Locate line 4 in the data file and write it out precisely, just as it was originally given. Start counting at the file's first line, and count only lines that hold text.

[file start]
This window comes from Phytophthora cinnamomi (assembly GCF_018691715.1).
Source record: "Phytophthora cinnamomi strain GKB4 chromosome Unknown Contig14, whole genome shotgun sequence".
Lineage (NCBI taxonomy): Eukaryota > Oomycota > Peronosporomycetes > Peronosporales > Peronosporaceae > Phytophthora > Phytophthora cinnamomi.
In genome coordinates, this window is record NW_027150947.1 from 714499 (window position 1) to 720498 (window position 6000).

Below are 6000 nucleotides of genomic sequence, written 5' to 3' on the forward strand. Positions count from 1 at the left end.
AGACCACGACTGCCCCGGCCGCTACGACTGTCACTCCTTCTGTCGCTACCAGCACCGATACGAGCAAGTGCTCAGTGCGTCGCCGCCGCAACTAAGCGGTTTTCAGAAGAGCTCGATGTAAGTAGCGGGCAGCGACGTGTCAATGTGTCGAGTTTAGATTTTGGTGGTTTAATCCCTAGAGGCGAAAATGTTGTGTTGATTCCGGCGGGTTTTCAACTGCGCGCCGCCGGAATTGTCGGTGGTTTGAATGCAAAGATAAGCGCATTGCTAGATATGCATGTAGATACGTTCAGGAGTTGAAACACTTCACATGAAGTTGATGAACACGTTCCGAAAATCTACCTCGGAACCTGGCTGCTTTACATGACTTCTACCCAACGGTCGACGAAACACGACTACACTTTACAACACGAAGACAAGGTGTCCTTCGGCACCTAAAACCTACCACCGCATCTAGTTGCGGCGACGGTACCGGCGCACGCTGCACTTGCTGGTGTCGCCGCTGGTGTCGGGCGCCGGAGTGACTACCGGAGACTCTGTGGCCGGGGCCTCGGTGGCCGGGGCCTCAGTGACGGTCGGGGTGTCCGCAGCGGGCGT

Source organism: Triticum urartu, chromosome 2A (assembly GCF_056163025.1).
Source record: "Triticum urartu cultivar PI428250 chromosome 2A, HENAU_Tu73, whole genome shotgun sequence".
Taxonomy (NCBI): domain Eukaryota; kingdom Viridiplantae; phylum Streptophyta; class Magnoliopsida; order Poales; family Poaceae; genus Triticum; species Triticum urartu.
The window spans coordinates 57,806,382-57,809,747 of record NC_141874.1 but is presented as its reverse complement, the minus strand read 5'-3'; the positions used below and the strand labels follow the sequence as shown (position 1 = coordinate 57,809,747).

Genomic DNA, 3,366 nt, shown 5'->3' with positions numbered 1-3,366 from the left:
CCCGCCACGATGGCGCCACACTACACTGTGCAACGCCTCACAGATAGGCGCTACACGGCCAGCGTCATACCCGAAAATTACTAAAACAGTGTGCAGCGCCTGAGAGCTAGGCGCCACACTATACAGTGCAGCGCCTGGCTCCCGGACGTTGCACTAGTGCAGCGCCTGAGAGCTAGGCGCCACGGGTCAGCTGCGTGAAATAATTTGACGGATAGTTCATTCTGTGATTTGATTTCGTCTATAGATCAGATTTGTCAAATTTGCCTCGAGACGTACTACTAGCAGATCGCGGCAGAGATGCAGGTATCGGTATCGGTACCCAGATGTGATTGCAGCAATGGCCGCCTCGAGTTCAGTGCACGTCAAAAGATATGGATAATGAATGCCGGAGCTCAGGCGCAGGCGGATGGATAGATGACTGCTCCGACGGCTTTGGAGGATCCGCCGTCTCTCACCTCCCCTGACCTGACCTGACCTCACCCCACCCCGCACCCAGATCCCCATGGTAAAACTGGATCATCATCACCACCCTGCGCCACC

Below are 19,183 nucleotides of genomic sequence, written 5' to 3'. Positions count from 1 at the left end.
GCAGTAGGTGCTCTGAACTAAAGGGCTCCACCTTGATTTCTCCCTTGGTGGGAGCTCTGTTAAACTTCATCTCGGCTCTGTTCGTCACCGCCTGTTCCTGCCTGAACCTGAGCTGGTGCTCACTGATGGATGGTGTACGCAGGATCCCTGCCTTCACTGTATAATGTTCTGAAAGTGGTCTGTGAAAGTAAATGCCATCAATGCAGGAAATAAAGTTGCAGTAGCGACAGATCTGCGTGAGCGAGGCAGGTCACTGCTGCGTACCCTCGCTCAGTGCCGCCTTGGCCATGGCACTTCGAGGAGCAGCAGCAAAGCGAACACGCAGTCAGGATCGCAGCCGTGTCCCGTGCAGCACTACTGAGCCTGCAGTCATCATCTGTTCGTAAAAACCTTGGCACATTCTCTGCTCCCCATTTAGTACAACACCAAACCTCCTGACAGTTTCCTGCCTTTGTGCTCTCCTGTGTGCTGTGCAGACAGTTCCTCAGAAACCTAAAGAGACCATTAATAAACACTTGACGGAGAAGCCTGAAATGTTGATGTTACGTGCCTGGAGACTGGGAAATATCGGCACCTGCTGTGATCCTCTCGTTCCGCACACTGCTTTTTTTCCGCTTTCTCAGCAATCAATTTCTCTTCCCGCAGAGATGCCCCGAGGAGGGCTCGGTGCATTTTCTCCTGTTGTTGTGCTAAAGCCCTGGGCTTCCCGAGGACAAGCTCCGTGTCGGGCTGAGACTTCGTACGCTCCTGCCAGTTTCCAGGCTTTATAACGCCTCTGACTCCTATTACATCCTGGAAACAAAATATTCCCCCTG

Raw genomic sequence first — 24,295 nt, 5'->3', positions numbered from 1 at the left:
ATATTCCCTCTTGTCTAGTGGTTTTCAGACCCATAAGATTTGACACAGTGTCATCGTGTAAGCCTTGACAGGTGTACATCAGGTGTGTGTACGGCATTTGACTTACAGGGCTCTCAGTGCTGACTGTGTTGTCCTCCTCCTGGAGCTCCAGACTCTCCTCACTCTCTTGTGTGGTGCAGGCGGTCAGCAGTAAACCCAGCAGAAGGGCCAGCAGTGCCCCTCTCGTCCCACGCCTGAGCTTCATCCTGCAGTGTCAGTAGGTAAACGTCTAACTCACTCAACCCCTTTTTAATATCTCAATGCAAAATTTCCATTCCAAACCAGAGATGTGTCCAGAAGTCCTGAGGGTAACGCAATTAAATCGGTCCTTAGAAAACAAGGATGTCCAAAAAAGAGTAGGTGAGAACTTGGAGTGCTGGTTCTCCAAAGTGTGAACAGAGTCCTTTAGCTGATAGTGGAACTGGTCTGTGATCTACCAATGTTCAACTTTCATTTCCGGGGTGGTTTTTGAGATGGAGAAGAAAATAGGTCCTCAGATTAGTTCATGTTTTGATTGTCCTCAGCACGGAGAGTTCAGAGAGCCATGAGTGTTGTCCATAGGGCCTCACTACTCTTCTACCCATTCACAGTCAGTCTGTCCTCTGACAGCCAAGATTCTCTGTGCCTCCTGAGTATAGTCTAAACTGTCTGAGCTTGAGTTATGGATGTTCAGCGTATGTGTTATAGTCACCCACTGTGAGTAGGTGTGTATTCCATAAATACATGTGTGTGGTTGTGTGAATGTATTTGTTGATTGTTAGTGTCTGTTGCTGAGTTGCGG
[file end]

In genome coordinates, this window is record NW_027150947.1 from 714499 (window position 1) to 720498 (window position 6000).